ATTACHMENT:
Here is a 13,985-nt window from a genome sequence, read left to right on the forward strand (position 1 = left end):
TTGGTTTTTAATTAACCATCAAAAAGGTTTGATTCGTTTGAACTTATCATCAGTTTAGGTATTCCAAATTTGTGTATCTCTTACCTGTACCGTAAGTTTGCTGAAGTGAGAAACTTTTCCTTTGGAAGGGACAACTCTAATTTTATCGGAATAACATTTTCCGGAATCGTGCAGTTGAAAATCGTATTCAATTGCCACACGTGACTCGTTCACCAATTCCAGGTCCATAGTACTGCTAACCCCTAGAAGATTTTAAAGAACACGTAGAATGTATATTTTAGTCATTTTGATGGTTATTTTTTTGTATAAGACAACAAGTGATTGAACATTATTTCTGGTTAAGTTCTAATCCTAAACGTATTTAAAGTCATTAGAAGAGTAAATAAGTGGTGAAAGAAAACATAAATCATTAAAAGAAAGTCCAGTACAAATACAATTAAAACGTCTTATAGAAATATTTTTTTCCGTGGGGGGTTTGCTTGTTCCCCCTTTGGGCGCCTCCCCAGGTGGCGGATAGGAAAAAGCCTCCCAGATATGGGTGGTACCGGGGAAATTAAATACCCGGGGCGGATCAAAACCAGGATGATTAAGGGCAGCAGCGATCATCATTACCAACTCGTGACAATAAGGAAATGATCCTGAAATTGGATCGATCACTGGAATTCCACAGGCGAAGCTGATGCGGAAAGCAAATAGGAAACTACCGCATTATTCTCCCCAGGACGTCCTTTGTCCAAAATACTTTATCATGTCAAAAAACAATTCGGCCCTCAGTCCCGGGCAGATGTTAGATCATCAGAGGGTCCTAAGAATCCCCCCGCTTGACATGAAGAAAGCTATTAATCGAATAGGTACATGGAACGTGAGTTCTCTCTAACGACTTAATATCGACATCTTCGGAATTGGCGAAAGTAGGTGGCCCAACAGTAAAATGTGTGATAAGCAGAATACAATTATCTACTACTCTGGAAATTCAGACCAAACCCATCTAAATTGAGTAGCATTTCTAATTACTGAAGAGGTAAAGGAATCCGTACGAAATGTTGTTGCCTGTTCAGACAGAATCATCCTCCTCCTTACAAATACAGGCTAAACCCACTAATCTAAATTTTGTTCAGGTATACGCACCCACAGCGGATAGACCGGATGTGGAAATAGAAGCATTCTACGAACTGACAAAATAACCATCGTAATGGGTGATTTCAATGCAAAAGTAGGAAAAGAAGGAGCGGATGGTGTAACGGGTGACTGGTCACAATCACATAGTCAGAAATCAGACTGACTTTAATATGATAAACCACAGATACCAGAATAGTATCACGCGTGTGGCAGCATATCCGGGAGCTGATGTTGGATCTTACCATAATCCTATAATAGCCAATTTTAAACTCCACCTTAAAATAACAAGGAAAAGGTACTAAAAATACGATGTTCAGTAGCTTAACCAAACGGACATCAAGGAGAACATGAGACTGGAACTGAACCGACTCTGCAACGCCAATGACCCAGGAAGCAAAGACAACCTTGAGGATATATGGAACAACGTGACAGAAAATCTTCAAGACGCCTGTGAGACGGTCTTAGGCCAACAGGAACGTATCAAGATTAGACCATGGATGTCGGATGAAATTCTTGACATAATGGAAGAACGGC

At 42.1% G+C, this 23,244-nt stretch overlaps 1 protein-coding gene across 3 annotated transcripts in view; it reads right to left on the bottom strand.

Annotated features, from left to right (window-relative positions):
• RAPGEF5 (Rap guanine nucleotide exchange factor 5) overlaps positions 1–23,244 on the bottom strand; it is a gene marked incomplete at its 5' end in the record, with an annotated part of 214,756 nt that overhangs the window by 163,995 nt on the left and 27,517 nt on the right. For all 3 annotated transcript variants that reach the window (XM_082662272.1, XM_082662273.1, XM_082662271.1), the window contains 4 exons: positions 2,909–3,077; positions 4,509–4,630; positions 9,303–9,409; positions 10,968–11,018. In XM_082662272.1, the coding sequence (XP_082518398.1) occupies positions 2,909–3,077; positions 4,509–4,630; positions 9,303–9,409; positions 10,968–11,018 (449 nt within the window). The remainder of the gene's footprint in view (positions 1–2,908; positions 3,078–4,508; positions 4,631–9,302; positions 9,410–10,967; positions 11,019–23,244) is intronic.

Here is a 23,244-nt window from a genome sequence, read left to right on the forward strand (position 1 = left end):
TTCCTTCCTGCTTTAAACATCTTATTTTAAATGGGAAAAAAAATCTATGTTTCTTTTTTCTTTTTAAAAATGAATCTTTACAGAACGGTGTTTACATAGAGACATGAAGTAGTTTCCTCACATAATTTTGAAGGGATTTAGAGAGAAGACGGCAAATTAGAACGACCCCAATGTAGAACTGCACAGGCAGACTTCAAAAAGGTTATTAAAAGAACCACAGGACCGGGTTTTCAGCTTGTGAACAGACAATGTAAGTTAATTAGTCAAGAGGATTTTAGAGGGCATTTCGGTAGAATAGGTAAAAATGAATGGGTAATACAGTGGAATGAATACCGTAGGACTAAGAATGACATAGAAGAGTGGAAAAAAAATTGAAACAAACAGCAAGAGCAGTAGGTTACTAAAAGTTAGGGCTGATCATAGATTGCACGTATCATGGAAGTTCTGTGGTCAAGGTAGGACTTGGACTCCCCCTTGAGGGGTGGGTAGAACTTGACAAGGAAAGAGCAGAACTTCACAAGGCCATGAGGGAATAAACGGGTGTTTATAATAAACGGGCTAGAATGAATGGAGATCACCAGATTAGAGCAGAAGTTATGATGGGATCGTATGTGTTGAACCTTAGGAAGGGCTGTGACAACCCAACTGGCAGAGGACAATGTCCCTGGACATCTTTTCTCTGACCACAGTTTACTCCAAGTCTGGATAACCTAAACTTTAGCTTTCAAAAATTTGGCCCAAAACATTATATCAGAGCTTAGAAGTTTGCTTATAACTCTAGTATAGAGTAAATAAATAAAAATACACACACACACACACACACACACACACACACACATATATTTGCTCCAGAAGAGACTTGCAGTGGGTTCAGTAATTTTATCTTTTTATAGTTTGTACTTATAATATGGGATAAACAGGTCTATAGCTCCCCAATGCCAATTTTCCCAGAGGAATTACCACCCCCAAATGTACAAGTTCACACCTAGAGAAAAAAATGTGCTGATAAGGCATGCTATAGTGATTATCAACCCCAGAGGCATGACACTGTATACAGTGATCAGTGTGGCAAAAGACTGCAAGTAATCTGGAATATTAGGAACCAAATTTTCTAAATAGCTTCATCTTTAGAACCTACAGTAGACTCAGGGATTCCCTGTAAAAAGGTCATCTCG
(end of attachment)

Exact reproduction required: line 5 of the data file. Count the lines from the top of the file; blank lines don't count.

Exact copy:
• RAPGEF5 (Rap guanine nucleotide exchange factor 5) overlaps positions 1–23,244 on the bottom strand; it is a gene marked incomplete at its 5' end in the record, with an annotated part of 214,756 nt that overhangs the window by 163,995 nt on the left and 27,517 nt on the right. For all 3 annotated transcript variants that reach the window (XM_082662272.1, XM_082662273.1, XM_082662271.1), the window contains 4 exons: positions 2,909–3,077; positions 4,509–4,630; positions 9,303–9,409; positions 10,968–11,018. In XM_082662272.1, the coding sequence (XP_082518398.1) occupies positions 2,909–3,077; positions 4,509–4,630; positions 9,303–9,409; positions 10,968–11,018 (449 nt within the window). The remainder of the gene's footprint in view (positions 1–2,908; positions 3,078–4,508; positions 4,631–9,302; positions 9,410–10,967; positions 11,019–23,244) is intronic.